In this touching tribute to his mentor, friend and ‘big brother’, Stieg Larsson, Kurdo Baksi, the Swedish social commentator and author lays bare his candid reminisces about a friendship that lasted a decade under the skies of Stockholm. The world needs no introduction to Stieg Larsson the author as exemplified by the roaring success of his “Millennium” Trilogy, but the world still has to come to grips with Larsson the activist, a relentless purveyor of anti-racism, an indefatigable fanatic of womens’ rights and a tireless advocate of civil liberties. The latter face of Larsson is what Kurdo Baksi reveals in his short but stirring memoir. As we read about an inveterate insomniac, an incorrigible chain smoker and a preternatural consumer of coffee, intent upon changing the destinies of the oppressed, impervious to a deluge of fake as well as genuine death threats, we are enlivened as well as exasperated. While Larsson’s intentions might have been noble, his methods employed for furthering his cause at times are to put it mildly – controversial. For example allowing a seventeen year old to infiltrate a dreaded Neo-Nazi group in Sweden, with an intention to prising out the Group’s activities represent taking the art of investigative journalism beyond tolerable thresholds.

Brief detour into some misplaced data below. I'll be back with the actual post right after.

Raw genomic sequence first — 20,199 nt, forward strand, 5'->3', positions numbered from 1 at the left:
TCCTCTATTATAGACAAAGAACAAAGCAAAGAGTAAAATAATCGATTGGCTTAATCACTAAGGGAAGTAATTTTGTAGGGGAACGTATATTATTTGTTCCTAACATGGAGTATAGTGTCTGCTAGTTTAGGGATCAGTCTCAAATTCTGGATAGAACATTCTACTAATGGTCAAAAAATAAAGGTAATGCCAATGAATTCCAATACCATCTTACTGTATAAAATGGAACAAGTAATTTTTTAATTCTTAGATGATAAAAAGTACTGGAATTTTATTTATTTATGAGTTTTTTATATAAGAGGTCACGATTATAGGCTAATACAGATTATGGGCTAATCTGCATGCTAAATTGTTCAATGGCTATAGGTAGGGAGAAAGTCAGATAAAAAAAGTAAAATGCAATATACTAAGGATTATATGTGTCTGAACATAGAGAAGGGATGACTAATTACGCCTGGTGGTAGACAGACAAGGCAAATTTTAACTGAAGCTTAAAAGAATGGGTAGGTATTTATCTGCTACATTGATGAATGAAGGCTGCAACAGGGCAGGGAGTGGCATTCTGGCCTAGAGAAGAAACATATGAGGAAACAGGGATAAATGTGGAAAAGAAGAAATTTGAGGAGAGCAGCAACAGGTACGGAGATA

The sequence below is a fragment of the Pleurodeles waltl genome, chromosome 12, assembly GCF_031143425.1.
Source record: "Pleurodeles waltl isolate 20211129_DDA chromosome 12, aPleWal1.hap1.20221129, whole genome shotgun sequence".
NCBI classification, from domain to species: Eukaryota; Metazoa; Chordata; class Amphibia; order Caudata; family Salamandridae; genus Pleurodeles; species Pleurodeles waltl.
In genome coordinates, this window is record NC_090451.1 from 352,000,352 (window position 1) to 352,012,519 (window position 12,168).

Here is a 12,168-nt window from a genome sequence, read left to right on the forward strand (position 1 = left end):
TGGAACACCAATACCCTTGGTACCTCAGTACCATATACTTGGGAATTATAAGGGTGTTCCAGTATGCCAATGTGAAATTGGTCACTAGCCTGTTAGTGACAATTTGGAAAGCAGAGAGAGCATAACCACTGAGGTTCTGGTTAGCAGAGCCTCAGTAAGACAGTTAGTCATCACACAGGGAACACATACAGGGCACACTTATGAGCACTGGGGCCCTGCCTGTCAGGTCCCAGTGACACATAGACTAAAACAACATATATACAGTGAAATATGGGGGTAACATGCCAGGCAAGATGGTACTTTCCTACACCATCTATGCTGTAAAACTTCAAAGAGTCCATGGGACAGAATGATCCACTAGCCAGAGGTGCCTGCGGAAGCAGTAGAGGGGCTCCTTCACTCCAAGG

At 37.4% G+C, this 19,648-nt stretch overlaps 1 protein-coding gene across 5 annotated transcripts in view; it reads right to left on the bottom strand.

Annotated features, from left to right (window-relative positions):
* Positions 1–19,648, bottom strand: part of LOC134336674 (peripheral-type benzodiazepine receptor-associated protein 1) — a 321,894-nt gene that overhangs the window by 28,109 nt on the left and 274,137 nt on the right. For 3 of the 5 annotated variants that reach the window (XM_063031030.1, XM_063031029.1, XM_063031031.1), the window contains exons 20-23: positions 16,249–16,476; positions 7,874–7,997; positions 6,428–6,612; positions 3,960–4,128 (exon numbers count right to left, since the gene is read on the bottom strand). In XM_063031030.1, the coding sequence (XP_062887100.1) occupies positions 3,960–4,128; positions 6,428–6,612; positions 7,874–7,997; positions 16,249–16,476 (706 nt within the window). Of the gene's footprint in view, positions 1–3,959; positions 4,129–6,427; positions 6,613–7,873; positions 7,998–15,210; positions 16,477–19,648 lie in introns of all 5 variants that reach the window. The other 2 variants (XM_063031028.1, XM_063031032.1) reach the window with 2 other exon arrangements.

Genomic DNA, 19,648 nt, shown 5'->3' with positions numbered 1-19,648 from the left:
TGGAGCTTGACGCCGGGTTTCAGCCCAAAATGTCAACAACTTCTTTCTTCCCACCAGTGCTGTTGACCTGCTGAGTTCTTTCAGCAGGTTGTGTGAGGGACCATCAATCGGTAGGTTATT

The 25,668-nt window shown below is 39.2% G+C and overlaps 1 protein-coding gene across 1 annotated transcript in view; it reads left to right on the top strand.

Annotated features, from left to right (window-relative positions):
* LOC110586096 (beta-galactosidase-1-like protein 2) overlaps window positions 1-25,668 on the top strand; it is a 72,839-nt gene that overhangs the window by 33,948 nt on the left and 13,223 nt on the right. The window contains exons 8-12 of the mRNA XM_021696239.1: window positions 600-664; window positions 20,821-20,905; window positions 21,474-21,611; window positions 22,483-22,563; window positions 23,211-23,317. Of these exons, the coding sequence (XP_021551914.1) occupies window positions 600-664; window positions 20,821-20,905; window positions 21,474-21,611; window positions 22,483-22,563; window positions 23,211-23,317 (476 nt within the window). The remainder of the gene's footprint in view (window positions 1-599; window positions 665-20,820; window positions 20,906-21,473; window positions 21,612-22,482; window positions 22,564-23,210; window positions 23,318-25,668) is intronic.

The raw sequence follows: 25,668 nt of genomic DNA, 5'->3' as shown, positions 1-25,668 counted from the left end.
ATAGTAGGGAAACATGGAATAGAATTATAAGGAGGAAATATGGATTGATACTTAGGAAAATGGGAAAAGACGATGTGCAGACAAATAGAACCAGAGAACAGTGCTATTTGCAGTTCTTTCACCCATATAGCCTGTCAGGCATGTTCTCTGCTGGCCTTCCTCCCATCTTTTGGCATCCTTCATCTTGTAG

Larsson’s book is an eye opener in so far as the Neo-Nazi movements, anti-Semitic activities and oppression of women that are prevalent in Sweden. The extreme right wing party, The Swedish Democrats and their workers, invoked the ire of Larsson and his publication “Expo”. When Expo was forced to be shut down unable to tide over financial constraints, Larsson teamed up with Baksi (who at that time was the publisher of his own publication “Svartvitt”) to co-publish Expo with Svarvitt. This venture also signaled the beginning of an enduring and indelible friendship characterised by both respect and rebellion. This is the friendship which forms part of this book and the severance of which (triggered by Larsson’s untimely death) created an irreplaceable void in the life and soul of Kurdo Baksi